The scum boy sweet-talked Miss Bua Lueng into trying drugs. And he told her that if they had a baby together, she could sell the baby without ever having to care for it. As if that was the easy and best thing for her. He even bought her the expensive mobile phone that "Dok Train" mum could never afford. But he made her promise to pay him back. Easy payments, he said.

    No cash. Just some black market employment. Illegal and dangerous, but cash free. Told her she was pretty and could be "for sale -- a gun for hire". She liked the sound of that. Thought it was a funny joke.

    She left her mum's rented shack and moved in with this scum and a couple of his cronies. They all promised her that none of them had HIV-Aids. After she got pregnant, they said she was stupid for getting pregnant and scum boy gave her money to buy abortion pills. Called her water buffalo. He wanted little to do with her.

    She never took those abortion pills. Instead she tried to eat food that she thought her baby in her tummy would like. The scum told her to get out, she had no more value to him.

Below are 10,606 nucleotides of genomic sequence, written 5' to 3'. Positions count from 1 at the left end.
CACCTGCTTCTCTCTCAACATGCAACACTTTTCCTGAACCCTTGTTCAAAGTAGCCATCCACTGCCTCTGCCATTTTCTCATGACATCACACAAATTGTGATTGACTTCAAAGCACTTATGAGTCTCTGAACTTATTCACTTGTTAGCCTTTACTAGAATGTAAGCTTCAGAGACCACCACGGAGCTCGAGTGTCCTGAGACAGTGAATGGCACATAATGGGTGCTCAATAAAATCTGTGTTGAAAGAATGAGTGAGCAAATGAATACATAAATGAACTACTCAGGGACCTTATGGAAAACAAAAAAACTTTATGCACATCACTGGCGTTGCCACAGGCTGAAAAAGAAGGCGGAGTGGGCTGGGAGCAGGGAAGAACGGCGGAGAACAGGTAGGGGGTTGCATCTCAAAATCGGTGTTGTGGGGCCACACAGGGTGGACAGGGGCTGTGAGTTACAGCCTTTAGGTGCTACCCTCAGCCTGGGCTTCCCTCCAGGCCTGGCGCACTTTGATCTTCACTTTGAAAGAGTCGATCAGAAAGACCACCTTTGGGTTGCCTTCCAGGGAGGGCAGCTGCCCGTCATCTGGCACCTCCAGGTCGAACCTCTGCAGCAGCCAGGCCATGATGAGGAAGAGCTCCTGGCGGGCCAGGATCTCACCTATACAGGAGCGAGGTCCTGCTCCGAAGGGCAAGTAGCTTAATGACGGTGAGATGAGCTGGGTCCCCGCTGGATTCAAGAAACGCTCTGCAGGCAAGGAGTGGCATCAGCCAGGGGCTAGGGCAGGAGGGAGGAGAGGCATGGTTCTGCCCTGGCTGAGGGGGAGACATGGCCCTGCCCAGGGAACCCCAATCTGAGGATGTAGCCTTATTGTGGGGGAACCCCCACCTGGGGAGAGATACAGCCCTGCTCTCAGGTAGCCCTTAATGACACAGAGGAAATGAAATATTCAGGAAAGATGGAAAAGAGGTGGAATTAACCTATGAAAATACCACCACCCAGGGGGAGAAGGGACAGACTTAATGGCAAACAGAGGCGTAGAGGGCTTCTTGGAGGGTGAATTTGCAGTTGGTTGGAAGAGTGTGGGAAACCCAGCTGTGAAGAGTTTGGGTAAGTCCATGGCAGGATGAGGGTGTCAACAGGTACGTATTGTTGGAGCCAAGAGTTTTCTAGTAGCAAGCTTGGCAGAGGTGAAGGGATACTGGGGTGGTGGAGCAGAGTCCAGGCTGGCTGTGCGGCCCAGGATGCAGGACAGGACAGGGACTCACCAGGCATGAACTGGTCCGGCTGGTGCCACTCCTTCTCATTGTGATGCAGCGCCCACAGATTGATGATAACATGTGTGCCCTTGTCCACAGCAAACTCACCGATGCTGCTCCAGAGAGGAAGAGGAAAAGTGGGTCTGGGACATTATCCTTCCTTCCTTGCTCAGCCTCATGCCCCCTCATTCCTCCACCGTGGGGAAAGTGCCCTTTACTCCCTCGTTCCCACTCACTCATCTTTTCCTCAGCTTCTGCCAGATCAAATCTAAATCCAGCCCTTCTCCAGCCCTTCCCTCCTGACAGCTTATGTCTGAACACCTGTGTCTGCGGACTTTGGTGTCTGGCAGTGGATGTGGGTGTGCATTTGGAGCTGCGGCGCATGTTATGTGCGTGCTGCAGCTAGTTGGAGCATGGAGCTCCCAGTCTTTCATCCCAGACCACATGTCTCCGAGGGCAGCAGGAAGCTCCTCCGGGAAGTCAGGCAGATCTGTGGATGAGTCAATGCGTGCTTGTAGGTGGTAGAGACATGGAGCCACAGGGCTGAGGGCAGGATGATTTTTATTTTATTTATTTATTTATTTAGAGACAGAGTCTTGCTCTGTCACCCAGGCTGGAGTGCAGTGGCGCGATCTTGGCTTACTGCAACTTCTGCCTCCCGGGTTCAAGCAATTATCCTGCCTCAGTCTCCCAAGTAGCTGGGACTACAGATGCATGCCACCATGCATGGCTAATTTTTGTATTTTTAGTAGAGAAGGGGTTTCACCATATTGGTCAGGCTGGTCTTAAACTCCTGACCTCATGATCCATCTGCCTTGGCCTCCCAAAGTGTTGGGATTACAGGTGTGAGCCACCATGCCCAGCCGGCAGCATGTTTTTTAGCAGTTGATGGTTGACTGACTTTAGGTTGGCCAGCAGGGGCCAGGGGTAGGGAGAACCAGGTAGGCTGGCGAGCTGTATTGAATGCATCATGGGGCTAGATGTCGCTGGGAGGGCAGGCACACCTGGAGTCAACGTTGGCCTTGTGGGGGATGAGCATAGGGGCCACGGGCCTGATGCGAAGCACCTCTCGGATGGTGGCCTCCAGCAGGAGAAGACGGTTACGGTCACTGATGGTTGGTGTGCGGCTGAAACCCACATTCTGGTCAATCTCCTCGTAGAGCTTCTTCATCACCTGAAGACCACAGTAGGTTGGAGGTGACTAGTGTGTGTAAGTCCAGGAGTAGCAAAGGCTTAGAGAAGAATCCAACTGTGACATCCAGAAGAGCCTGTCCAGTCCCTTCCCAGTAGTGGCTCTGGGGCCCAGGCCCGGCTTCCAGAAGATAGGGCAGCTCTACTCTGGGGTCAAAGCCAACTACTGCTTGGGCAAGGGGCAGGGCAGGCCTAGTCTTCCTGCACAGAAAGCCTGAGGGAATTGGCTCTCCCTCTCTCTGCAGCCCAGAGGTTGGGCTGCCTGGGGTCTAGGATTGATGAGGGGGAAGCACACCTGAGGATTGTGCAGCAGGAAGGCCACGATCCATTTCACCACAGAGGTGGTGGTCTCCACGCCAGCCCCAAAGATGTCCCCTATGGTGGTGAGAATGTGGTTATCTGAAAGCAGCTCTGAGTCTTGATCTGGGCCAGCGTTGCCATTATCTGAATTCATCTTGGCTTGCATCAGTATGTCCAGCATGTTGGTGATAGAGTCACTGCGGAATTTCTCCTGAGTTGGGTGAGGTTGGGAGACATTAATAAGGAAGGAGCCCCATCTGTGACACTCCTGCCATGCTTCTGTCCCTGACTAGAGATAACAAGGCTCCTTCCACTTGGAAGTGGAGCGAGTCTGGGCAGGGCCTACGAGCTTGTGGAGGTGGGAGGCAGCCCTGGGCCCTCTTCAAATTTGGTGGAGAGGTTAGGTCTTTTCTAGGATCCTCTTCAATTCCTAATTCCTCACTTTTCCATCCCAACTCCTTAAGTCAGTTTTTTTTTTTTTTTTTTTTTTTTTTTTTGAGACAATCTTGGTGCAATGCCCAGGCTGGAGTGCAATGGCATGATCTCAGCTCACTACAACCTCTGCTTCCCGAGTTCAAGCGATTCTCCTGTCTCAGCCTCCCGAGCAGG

Miss Bua Lueng knew she could go back to her mum, but she never did. Too embarrassed. And she suspected her mum would be ashamed of her. She couldn't sleep at the bus stops because the authorities would see that she was pregnant and take her to a government home. She didn't want that. Was too proud. And so she was homeless with nowhere safe to lay her head for a long while.

    At least until that afternoon on Klong Toey's main street.

    She was begging from the old beggar guy with the three-wheeled push cart, asking him to buy her a 12-baht bowl of instant noodles. She told him that the baby in her tummy liked instant noodles. That's when the world began to look fuzzy. She moaned and cried loudly in birth pain. Her water broke.

    She grabbed the side of his rickety cart and collapsed like a cheap folding chair. Beggar guy caught her, carried her a couple of steps from the traffic, and lowered her gently to the ground.

    Not in a million years should she have been there. She should have been in a nice clean hospital bed. Or at least in her rented flat with Mum. But those days were all but gone now.